Having my hands free of a phone also allowed me the ability to do other things to entertain myself. I designed things in my bullet journal, organized things in our home, studied the bible, watched sports with my husband, and tried out new recipes. Could I do those things while also using social media? Yes, probably. But would I have? Probably not because I would have been too wrapped up in scrolling through feeds to really invest in any of these other things.
On a more technical note, using my phone less made the battery issue most of us iPhone users are experiencing not nearly as relevant since I simply wasn't using it as much. I wasn't having to worry about making sure I had a charger with me at all times and I didn't push it to the 1% limit like I often do when I tax my phone making Instagram stories.
This experiment made me realize just how often a phone is in my hands and my eyes are devoted to whatever is on that tiny screen. I'm ashamed to think of all the beautiful things I may have missed in my adult life because I was scrolling through other people's lives instead of living my own.
#2 : i took pictures solely to capture memories
As a blogger, I get caught up in the 'beautiful Instagram feed' stigma and am always desperately trying to capture moments for the sake of social media. How sad is that? That in my warped mindset, a picture is only as valuable as the number of likes it might get?
Even if you don't want to admit it, if you use social media, I'll bet you've considered taking a picture solely for your feed as well. It's okay; like I said, I am guilty of doing this basically ever since I started my blog's Instagram account.
These 2 weeks without social media were so refreshing when it comes to this because it forced me to soak up moments authentically. As in not worrying about sharing them on Instagram to see what others thought of them. They were my own memories, for my eyes only.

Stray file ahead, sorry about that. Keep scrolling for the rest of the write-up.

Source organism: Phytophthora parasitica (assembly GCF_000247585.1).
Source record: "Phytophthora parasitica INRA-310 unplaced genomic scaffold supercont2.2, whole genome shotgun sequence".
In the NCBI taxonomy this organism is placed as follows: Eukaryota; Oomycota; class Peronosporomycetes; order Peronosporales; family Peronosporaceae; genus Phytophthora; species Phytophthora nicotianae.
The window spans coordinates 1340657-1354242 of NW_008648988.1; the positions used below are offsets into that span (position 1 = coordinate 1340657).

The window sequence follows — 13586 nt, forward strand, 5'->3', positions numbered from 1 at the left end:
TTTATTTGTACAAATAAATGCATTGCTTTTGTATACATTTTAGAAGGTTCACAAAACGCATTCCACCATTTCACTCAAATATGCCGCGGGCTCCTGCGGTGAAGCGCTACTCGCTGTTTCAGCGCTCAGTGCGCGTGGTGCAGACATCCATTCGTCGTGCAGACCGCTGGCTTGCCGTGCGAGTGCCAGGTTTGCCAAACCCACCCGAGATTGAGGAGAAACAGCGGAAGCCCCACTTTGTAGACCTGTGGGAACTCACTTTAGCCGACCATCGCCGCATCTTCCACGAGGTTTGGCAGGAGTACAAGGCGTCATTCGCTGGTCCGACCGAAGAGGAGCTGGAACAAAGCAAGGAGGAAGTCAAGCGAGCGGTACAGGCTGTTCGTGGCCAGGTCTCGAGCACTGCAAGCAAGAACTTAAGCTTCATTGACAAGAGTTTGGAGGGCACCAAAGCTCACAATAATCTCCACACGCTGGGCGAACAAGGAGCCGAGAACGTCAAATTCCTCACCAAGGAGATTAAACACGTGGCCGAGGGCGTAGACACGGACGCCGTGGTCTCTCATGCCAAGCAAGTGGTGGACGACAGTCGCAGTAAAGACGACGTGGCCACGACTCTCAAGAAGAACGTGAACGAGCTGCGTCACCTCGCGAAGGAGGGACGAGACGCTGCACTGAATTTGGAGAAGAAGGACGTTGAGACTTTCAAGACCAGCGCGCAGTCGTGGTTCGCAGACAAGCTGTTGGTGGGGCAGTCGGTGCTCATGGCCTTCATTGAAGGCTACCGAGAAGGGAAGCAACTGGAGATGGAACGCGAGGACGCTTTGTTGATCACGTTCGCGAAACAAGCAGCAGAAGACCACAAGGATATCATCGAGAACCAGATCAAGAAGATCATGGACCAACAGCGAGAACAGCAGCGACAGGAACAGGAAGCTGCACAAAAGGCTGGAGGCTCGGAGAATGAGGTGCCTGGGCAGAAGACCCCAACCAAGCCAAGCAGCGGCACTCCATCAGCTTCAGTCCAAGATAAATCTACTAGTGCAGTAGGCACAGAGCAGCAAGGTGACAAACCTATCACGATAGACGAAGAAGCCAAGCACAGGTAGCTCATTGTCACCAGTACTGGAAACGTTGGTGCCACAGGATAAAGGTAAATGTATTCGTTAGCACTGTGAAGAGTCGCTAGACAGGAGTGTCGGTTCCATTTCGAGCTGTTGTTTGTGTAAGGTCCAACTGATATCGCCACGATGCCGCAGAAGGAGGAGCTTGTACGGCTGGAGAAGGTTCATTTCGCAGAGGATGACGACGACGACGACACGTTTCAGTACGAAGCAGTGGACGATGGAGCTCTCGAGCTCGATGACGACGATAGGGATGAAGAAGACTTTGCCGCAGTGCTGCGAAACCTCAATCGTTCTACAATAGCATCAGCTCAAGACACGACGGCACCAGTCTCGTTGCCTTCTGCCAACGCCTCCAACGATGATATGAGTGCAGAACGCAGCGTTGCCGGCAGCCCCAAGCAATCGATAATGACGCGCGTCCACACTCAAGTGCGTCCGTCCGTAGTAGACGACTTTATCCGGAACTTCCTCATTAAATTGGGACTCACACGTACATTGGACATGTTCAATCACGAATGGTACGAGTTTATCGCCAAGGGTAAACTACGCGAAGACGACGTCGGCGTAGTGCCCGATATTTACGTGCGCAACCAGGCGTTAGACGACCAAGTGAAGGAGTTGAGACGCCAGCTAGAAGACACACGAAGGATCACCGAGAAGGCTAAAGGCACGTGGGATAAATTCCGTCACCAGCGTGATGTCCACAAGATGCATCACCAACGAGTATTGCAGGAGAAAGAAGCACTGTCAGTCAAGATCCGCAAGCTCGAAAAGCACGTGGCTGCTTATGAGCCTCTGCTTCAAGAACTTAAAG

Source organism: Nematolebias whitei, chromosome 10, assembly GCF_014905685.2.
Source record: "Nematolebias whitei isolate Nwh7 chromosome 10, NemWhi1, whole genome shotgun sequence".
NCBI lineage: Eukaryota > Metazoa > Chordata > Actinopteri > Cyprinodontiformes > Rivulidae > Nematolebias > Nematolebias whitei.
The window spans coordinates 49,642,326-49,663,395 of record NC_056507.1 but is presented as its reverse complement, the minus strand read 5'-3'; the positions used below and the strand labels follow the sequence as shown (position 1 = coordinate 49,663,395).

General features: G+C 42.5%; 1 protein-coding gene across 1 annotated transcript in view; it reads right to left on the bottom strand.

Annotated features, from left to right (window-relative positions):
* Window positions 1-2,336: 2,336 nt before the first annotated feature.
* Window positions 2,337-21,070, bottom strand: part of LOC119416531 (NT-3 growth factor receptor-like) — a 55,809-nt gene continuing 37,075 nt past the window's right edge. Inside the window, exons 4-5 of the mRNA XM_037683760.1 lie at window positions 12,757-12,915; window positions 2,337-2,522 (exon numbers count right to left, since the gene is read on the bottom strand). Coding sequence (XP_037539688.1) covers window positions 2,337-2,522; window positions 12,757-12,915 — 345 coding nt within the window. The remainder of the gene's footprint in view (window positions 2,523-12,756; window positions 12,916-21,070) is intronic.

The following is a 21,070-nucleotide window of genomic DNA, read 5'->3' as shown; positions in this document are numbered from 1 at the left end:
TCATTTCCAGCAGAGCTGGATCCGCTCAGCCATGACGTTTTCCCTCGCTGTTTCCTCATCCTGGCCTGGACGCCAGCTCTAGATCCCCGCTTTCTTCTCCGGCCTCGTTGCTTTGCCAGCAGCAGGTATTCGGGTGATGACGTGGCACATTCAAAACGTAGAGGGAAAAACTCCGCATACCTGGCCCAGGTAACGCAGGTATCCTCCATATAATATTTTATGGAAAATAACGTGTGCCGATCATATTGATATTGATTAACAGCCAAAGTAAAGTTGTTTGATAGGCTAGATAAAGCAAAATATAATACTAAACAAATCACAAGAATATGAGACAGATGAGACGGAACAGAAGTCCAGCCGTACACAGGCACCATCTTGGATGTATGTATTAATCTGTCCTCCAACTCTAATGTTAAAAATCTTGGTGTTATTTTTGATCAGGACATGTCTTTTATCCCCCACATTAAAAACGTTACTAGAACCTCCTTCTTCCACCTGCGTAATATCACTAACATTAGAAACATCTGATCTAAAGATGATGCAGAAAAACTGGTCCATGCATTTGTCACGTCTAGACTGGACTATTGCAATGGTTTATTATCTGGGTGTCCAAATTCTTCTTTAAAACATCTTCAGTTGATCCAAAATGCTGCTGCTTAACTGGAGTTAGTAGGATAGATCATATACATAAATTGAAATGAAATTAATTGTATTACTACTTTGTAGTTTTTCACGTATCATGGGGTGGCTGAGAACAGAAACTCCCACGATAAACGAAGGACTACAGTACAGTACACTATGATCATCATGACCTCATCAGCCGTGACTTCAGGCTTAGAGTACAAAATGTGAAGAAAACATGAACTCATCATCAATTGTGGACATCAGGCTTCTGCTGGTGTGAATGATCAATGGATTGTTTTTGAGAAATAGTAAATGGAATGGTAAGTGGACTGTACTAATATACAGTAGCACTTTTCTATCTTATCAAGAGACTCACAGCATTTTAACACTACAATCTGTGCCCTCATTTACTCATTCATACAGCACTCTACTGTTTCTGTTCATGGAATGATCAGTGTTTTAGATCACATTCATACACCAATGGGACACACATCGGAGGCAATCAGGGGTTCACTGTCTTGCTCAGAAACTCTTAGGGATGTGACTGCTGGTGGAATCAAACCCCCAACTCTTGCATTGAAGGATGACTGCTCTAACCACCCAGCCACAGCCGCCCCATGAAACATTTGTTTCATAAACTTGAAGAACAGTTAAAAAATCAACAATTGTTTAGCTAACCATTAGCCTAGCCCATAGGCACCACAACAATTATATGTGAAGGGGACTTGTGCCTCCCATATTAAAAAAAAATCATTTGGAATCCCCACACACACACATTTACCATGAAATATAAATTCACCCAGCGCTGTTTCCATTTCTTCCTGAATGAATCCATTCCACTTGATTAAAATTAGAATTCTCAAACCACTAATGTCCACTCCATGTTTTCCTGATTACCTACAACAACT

However, with small children, I do know the value of a picture and how looking back as they grow up is so fun and special. So when I did grab my phone to take a picture (which was not nearly as often), it was purely for our own enjoyment. It might end up in a baby book someday or printed for a frame, but it was mostly just for us to know that we had that memory captured forever.
It was SO freeing to know that the lighting didn't have to be right, my kid could be a little blurry, and I wasn't going to immediately spend the next 10 minutes editing it and coming up with the perfect caption. I simply snapped the picture and tossed my phone aside. It may sound silly, but that freedom felt so incredibly good after months of toiling endlessly for Instagram-worthy captures and witty, endearing, and insightful words to accompany them.
Without that pull to post every picture I take or to ruin beautiful moments by trying to capture them in an Instagram-worthy way, I feel like I spent enough time fully invested in the moments that they will be ingrained in my mind in a more special way than a picture could ever show. And for the milestone moments and crazy antics of my daughters, I used my phone just long enough to make sure we can treasure them for years to come in their purest form, i.e. no filters or cute captions.
#3 : i paid a lot more attention to my kids
I touched on this somewhat in #1, but this is by far the biggest benefit I gained after ditching social media for 2 weeks.